What is a Wisconsin General Warranty Deed Form?
A Wisconsin general warranty deed form—or just warranty deed—is a real estate deed under which the current owner contracts to warrant the transferred real estate’s title.1 An owner who contracts to warrant a property’s title conveys the real estate with a warranty of title.
Under Wisconsin law, a warranty of title consists of a series of promises from the current owner—the grantor—to the new owner—the grantee—regarding the quality of the title transferred by a deed.2 Unless an individual deed modifies the warranty, a property owner executing a Wisconsin general warranty deed promises that:
- The current owner lawfully owns and has the right to transfer the real estate;
- The new owner will have quiet enjoyment of the property—that is, that no third party’s claim will interrupt the new owner’s right of possession;
- The real estate is free from undisclosed liens and other title problems; and
- The current owner will guarantee and defend the new owner’s title and right to possess the real estate against lawful claims arising before the deed.3
A current owner’s warranty does not apply to open and notorious easements or public building, zoning, or use restrictions.4
Wisconsin law treats a warranty deed’s warranty as a contract between the current and new owners.5 The new owner can pursue a breach of warranty claim against the prior owner if the new owner later learns that the real estate has a defective title.6 Title defects might include undisclosed liens, third-party claims on the title, or an earlier faulty conveyance resulting in an ambiguous chain of title.7
Other Names for a Wisconsin General Warranty Deed Form
A deed that provides a warranty of title with no restrictions is called a general warranty deed—often shortened to warranty deed. Wisconsin courts favor the term warranty deed, though general warranty deed helps distinguish from special warranty deeds—another deed form recognized in Wisconsin.8 Special warranty deeds provide a warranty of title limited to the period during which the current owner held title.
Some states use the term statutory warranty deed interchangeably with general warranty deed. A statutory warranty deed transfers real estate with a warranty of title derived from short-form deed language prescribed by statute.9 Statutory warranty deed is an imperfect synonym for warranty deed in Wisconsin because Wisconsin’s warranty deed statute does not suggest specific deed language.
How do Wisconsin General Warranty Deed Forms Relate to Other Forms of Deeds?
Wisconsin warranty deeds place the risk of unknown title problems on the current owner who issues the deed. The warranty is like a contract, and the new owner has legal recourse against the current owner if a title defect emerges later. Damages in a successful breach of warranty action are measured as the amount necessary to put the new owner in a financial position as if no breach had occurred.10 If a conveyance fails because the person executing the deed did not legitimately hold title—for example—the would-be new owner can recover the purchase price plus interest.11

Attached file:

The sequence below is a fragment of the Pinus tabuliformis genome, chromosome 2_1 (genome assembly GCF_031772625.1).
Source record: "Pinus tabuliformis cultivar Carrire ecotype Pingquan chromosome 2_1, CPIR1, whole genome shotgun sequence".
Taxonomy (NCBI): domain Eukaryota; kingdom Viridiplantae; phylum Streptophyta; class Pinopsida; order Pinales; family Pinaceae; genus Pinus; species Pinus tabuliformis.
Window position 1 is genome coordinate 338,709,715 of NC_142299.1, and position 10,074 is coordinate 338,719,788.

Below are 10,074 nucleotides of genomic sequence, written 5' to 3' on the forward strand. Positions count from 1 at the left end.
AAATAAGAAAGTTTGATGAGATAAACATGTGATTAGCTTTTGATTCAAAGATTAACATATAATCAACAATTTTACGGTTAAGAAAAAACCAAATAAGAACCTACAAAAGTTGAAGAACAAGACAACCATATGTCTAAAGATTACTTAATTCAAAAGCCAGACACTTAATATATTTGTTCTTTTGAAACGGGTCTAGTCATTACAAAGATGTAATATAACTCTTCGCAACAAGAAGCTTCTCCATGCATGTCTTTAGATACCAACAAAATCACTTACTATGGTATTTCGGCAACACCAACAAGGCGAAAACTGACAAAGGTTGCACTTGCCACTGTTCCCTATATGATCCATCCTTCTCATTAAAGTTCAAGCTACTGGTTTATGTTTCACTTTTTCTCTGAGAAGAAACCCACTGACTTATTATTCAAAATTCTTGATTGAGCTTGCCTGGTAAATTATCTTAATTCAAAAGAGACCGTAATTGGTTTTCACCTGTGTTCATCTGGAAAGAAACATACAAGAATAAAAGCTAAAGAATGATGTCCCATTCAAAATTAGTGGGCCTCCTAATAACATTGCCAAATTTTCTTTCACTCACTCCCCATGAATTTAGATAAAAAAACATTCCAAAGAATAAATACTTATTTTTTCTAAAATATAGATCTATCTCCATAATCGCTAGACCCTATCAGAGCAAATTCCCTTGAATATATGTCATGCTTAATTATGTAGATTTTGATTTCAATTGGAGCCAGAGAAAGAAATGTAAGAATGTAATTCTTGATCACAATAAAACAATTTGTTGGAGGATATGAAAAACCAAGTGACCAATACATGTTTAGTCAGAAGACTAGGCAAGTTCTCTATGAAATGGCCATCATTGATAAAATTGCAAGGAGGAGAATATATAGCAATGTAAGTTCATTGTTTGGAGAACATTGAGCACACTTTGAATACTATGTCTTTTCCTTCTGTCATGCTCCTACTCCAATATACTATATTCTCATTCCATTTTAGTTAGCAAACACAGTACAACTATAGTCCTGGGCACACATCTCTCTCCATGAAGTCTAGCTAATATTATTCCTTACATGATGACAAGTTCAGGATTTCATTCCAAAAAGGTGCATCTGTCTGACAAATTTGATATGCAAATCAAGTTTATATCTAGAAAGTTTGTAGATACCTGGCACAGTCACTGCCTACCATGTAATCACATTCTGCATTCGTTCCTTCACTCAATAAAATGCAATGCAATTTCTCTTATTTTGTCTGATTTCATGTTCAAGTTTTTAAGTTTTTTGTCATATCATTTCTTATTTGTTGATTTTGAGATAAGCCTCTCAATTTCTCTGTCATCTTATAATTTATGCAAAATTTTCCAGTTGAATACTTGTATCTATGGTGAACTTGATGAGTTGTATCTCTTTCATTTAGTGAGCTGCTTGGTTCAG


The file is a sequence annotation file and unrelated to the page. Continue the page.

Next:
Wisconsin recognizes two other deed forms that apportion the risk of title defects differently—either solely to the new owner or shared between the parties.
Wisconsin Warranty Deed Form vs. Wisconsin Special Warranty Deed Form
A Wisconsin special warranty deed form allocates the risk of title defects between the current owner and the new owner—depending on when an issue arose. The current owner bears the risk for defects based on events that occurred while the current owner owned the property. The new owner bears the risk for defects rooted elsewhere in the property’s chain of title.
Wisconsin does not specifically authorize special warranty deeds by statute. Special warranty deeds are instead based in common law, statutory authorization of warranty deeds, and the parties’ right to contractually modify the terms of the conveyance.12
Wisconsin General Warranty Deed Form vs. Wisconsin Quitclaim Deed
A Wisconsin quitclaim deed form transfers without warranty whatever interest the current owner has in the real estate.13 The current owner conveys the property essentially as-is, making no representations as to the quantity, quality, or existence of the title the deed transfers. The new owner bears all risk of title defects—regardless of when a defect arose.
Wisconsin Warranty Deed Form vs. Other Types of Wisconsin Deeds
Wisconsin recognizes a few additional deed forms named or differentiated by a deed’s purpose—rather than the warranty offered. For example, Wisconsin transfer on death deeds transfer Wisconsin real estate effective upon the owner’s death—allowing a property to bypass the owner’s probate estate.14 A personal representative’s deed conveys real estate from a deceased owner’s estate to a new owner without warranty in connection with formal probate proceedings.15 A personal representative deed is executed by a court-appointed executor or personal representative in connection with formal probate proceedings.